For wings, shooting is just as important, and players can quickly become unplayable if teams aren’t forced to defend them (again, something that increases in value during the playoffs). The Grizzlies were up 2-1 against the Warriors in the playoffs before the Dubs basically ‘solved’ the Grizz by putting Andrew Bogut on Tony Allen and punting on guarding him.
Creating high-quality looks possession after possession in 24 seconds is difficult, and the best way to do that is by forcing help and putting the defense at a disadvantage. Driving to the rim and posting up are two common ways of doing just that, but if you don’t have spacing it may not matter who’s going to the rim.
Andre Roberson doesn’t shoot open corner three
In the clip above, Andre Roberson gets as wide open a three-pointer as an NBA player will ever get in a game. He passes up that shot and moves the ball for a contested wing three. Imagine if Danny Green was in that corner. First of all, Russell Westbrook may not have to pass the ball because his man can’t come over from the weakside corner to help, and if he did, the coach would pull him immediately. Second, if some form of help comes it’s three points, book it (or if we’re being super analytical something like 1.72 points).
This simple possession and drive change significantly just because of who is standing on the court. The box score may just show a missed three-pointer for some random guy who was forced to shoot, but the process of creating that shot is far more complex.
Basketball is pretty cool, huh?
These are some of the ways good shooting from each position affect the game, but there’s a completely different level of trouble a shooter can create. There’s only one player who can do this, however… and that’s Stephen Curry.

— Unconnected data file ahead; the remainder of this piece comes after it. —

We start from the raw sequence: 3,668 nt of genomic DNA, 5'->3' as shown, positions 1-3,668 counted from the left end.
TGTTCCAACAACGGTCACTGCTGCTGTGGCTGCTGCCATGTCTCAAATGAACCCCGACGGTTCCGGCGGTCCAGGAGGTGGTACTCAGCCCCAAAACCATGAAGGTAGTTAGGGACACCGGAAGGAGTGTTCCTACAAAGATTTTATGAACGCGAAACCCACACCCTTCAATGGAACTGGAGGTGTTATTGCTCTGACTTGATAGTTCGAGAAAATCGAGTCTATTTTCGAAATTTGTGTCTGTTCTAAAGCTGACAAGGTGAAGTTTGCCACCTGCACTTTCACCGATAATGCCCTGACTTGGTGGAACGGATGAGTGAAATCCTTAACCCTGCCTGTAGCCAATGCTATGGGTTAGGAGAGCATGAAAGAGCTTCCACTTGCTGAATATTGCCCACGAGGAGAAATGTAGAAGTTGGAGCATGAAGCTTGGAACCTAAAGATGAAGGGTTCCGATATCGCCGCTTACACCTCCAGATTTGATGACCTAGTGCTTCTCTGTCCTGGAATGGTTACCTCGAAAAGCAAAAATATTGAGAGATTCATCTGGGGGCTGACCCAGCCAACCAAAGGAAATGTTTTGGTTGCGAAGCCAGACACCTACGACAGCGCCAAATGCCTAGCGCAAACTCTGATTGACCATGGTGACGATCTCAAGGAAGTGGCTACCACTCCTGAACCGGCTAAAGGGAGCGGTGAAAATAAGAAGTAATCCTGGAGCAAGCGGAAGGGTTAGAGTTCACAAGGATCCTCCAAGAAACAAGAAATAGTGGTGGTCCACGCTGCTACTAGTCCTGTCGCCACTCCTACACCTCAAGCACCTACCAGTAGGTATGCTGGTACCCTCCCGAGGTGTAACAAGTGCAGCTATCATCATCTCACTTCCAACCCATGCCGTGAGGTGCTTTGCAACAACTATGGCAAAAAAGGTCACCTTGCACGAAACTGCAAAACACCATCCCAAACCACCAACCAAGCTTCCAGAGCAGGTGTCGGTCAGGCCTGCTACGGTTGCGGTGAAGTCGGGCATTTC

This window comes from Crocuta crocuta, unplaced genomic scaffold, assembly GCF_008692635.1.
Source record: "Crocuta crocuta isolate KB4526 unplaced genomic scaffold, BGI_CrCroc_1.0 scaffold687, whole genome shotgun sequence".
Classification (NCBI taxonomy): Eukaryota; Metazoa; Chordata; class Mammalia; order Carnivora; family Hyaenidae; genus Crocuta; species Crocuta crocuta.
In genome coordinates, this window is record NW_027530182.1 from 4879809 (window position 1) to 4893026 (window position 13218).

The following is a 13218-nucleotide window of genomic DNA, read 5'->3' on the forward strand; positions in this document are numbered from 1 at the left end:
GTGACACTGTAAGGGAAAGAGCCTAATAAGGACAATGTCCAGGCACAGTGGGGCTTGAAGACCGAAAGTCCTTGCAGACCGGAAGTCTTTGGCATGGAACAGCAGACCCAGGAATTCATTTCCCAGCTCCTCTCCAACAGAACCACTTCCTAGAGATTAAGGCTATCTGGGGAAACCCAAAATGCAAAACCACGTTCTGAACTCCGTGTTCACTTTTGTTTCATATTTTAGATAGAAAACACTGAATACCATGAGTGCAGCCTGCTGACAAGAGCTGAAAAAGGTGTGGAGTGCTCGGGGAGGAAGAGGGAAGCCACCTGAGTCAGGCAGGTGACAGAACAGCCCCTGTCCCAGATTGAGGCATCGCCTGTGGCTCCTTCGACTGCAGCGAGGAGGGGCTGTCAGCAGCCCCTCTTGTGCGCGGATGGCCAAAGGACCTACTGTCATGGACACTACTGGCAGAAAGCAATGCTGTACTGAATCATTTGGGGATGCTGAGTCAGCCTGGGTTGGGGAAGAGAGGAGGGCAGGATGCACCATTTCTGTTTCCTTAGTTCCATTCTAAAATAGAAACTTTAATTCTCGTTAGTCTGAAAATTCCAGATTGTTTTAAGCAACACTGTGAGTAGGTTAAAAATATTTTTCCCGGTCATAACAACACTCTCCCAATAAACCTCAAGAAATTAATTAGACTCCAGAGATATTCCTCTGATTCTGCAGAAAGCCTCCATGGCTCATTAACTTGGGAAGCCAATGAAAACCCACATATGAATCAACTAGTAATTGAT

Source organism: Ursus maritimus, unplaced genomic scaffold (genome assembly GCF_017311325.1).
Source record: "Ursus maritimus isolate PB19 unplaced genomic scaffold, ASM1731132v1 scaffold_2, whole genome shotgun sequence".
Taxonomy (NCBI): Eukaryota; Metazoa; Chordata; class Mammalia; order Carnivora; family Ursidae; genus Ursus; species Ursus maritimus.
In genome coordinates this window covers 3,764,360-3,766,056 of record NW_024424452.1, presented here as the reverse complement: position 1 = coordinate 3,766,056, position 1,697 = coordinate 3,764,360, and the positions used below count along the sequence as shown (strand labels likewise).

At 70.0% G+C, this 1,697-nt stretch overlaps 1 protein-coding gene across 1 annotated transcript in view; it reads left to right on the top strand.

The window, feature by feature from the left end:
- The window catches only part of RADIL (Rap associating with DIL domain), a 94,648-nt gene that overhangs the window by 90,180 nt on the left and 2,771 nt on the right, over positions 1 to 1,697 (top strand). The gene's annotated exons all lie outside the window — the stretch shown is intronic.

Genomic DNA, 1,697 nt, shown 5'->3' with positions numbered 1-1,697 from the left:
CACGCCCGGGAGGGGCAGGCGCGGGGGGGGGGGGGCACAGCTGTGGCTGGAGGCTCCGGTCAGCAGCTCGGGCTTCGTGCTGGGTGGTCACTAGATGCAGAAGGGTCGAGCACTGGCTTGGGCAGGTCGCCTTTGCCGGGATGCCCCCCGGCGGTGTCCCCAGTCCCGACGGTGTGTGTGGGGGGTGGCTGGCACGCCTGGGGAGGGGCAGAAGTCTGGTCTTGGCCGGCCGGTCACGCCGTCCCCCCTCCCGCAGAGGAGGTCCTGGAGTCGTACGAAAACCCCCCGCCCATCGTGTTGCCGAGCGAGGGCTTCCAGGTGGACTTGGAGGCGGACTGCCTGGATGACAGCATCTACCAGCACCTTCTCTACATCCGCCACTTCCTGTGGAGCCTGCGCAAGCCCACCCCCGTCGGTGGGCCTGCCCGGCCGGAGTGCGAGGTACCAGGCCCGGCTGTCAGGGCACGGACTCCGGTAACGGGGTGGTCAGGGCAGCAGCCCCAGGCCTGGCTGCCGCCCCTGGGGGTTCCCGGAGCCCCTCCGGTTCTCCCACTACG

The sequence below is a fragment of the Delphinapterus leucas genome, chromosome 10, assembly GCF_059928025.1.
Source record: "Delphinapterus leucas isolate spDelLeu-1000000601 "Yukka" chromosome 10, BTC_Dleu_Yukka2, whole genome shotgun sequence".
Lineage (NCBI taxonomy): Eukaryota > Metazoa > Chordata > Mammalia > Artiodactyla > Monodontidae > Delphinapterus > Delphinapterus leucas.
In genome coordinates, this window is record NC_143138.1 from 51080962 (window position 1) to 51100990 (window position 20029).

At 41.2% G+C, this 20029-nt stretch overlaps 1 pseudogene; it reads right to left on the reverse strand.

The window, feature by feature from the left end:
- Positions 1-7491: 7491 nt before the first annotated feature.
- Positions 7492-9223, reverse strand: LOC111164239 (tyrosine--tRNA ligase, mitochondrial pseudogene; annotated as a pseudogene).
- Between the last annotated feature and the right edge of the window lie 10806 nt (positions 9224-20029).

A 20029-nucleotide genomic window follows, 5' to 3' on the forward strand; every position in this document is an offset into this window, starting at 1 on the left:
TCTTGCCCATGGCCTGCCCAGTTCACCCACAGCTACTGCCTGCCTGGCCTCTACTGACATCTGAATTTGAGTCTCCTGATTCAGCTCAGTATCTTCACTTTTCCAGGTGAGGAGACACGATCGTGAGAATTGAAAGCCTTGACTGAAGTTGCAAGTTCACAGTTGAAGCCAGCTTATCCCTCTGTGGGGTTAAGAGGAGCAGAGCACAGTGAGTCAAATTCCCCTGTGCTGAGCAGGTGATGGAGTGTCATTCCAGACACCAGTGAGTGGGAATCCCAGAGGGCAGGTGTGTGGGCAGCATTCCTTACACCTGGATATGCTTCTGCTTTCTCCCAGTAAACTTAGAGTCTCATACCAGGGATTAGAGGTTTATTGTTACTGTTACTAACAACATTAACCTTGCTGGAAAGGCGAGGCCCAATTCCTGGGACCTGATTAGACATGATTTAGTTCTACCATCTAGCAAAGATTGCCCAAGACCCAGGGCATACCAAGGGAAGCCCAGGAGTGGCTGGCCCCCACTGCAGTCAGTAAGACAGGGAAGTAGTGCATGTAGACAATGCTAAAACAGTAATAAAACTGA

What makes Curry so dangerous, beyond being the best shooter in the world, is that he has the correct combination of a) a lightning quick release and b) ability to shoot off-the-dribble, off picks going in either direction at a rate that destroys your defense.
Curry is a game-plan killer, and that defense I mentioned earlier about dropping to the foul line to contain? You can’t do that against Curry. He’ll shoot every time he’s open and it’s over. Nearly every NBA team now plays a conservative style of pick-and-roll defense, and in my opinion it’s the best and smartest way to defend, but all that goes out the window against Curry. You have to bring your big up, which most lumbering centers and power forwards don’t really want to do, and it’s almost impossible to switch onto Curry without being put on a highlight reel. Every option is terrible, but at the very least, don’t do whatever DeAndre Jordan thought was a good plan here.
Curry’s pick-and-roll pull-up three
Shooting from further and further out has changed the game already in some significant ways, but the change is just beginning.
Imagine the next generation of shooters inspired by Curry and Damian Lillard, watching and mimicking their shots. Soon, it’s possible that being able to shoot is a requirement at every position and we’re quickly seeing the proliferation of shooting among young bigs – Meyers Leonard and Kristaps Porzingis being prime examples. Teams will have to adjust – both on offense and defense.
Mika Honkasalo is an NBA writer, geek, chart maker and most of all fan. He studies computer science and works in software development and business analytics. His writing can be found at Nylon Calculus and Vantage Sports, and you can find him on Twitter @mhonkasalo.